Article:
How Do You Know Who to Listen to?

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Dmarcotte
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07 Oct 2014, 8:48 am

Hello Everyone,
I wanted to see what other parents do when choosing who to listen to online. There are so many organizations, blogs, websites etc out there and a lot of media attention (not all of it is always correct)

I have a couple of blogs I follow and of course I stop her fairly regularly for advice, but I wonder how other parents find resources.

Thanks for your input.


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League_Girl
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07 Oct 2014, 9:47 am

I wonder the same too. I know sometimes you can get bad advice or advice that may be bordering on abuse or that is child abuse. Someone once told me on Facebook to get some rope when I said on there I can't keep my son in his bed and I knew that advice was bad. But he said he was just joking. But what if someone did follow that advice not realizing the person was kidding because they were really that stupid?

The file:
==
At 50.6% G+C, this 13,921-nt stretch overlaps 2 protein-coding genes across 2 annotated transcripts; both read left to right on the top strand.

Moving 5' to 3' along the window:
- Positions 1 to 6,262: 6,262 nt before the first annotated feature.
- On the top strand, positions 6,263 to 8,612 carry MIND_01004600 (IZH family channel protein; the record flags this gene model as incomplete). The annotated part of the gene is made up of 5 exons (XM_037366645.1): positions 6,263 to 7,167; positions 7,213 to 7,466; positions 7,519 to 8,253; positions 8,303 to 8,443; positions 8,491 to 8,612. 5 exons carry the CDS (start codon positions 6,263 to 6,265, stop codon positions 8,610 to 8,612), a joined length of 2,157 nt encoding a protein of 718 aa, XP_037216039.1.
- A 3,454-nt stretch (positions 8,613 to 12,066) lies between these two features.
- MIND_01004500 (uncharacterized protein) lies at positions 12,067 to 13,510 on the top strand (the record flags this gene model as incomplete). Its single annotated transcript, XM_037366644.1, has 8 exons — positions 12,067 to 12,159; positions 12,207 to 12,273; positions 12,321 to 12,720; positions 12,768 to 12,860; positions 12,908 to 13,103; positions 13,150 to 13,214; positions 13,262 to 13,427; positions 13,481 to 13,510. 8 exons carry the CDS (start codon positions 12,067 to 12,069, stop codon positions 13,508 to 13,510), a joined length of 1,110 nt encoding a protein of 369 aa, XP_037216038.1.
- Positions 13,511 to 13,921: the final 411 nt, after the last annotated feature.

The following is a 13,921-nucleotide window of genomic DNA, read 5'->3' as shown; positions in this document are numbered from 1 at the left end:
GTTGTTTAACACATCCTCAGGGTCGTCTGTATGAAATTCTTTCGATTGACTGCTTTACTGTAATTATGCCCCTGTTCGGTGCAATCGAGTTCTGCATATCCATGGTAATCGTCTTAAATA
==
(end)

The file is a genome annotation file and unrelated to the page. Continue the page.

Plus each kid is different so you know your child better than others so you know what may not work with your kid. Plus trial and error I call it. You try something and if it doesn't work, don't follow that advice again. But sometimes it takes more than a few times for it to work and my mom told me you try it for a month and if nothing has improved, you can stop doing it. I suspect parents try something but they don't do it long enough so they quit and do another thing and it's inconsistent to a child.

Note: I am talking about parenting normal kids. Since this is an autism forum, I realize you may be talking about parenting autistic children.


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Dmarcotte
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07 Oct 2014, 9:53 am

I think you are correct in that we get information mostly from other parents, friends and family. I know a lot of parents go to Autism Speaks when they first get a diagnosis because it is probably the most famous - but what about all of the other autism organizations?